Lena, meanwhile, is back to her usual calm?and?quiet self. Typically?horses are not happy to be without other equine company, but in Lena’s case, she seems perfectly content. Her own demeanor has noticeably improved’since Cash left. She’s herself again. When I went out this morning to take her photo, she was down in one corner of the pasture along a fence. I walked up next to her, slid my right arm underneath her jaw and brought my hand up alongside her right cheek, and walked her out across to the center of the pasture where I wanted to take her photo. In other words, I was using my arm as the “halter.” That’s the kind of horse she’d always been, but I couldn’t do that with in the past year or so. Now she’s as mellow as she used to be. And she sure doesn’t mind being pampered and doted on.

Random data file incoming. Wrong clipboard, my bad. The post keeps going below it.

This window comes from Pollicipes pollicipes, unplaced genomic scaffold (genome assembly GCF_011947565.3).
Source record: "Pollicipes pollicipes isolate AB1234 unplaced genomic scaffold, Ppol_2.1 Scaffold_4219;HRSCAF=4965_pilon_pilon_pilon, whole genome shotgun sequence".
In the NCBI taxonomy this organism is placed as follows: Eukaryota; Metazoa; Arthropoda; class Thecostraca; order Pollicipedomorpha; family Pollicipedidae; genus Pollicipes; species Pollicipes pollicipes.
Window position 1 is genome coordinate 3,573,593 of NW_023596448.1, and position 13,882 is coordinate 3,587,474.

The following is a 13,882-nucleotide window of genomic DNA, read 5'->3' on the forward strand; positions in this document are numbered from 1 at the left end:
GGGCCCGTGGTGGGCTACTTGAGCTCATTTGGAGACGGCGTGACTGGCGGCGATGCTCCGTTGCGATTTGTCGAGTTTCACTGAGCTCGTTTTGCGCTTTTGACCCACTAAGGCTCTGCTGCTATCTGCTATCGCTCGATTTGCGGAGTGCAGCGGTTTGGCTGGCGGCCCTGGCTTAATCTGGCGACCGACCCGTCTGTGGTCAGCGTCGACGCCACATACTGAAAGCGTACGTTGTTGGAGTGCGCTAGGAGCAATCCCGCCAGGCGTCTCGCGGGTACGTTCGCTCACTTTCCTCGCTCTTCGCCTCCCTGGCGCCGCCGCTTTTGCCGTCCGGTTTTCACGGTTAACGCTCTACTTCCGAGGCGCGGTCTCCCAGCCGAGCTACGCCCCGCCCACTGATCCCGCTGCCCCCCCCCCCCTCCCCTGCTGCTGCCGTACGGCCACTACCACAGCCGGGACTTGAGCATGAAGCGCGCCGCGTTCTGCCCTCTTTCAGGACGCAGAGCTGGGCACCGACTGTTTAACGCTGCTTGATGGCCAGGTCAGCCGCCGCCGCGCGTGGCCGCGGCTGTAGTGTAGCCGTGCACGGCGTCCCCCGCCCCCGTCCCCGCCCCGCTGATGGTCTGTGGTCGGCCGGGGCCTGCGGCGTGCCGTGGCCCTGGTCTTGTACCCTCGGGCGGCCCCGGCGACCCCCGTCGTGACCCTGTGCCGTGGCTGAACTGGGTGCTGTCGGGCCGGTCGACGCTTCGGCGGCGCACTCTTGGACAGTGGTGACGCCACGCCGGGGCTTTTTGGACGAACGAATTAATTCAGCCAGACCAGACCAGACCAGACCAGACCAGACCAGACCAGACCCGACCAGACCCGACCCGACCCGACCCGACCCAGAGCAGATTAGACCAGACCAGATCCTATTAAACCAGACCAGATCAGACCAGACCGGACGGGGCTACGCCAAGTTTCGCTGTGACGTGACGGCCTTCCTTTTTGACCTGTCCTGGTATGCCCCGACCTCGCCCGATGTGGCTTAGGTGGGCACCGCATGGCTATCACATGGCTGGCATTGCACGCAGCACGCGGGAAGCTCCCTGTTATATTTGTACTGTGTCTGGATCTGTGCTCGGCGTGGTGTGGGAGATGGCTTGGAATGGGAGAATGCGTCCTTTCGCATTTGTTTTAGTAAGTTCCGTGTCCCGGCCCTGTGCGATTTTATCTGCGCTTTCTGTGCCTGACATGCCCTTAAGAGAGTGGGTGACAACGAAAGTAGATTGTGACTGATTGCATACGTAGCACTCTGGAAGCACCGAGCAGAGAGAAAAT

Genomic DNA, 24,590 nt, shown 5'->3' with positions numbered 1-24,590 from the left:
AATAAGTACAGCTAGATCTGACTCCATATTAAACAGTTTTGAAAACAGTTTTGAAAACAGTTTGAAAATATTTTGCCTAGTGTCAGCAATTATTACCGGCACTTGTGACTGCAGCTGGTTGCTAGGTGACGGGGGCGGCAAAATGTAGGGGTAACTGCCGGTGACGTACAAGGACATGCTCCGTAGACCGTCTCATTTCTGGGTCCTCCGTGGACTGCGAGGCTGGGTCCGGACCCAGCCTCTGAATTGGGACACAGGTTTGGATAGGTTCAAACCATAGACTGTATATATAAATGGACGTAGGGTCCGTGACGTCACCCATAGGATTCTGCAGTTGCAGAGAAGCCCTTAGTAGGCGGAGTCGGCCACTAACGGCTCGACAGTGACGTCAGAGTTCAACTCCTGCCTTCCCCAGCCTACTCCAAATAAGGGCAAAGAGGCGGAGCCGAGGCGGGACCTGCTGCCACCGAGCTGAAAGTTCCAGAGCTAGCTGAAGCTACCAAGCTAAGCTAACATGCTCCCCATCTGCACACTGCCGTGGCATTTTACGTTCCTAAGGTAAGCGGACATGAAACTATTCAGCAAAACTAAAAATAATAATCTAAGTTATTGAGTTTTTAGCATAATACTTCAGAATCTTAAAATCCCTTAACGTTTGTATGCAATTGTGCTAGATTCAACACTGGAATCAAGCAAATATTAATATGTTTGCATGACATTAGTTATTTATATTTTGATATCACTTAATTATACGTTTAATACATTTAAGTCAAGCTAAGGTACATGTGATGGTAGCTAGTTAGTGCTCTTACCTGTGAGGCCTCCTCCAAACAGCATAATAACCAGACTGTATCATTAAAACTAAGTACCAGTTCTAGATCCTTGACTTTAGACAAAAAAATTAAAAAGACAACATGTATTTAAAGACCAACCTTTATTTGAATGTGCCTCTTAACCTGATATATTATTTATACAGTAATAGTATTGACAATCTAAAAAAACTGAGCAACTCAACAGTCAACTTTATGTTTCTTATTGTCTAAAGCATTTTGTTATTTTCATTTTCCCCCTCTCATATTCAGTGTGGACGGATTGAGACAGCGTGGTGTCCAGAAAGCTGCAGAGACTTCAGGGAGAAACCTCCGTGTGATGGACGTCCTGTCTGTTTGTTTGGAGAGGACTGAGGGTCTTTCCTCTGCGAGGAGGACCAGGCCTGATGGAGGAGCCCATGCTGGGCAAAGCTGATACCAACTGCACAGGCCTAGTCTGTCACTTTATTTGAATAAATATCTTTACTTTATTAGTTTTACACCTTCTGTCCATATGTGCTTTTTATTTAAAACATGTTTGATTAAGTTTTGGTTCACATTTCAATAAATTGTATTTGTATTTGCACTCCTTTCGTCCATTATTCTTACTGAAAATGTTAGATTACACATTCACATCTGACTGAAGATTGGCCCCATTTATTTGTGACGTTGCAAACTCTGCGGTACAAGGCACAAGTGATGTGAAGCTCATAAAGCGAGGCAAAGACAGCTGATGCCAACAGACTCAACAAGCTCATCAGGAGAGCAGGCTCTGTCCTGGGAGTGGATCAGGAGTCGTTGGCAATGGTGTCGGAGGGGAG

As she likes to remind us when we’re late with her morning grain, “Don’t forget who’s No. 1!”
Barb Ribinski says
I’m so sorry about Cash. It’s painful when an animal is in need but you can’t seem to do anything to help. I remember reading about him multiple times on your blog. And also glad that no one was hurt. It is puzzling that his behavior became so erratic.Hope Lena does fine and enjoys the attention. She seems to be saying “I’m ready for my closeup now, Steve” Now that we’re up to date on the horse situation, how about an update on the goats and maremmas?
Marla Ritchie says
Would Lena like a kitty companion? I know at the horse race tracks, they keep barn cats there in the stall to keep horses calm and happy.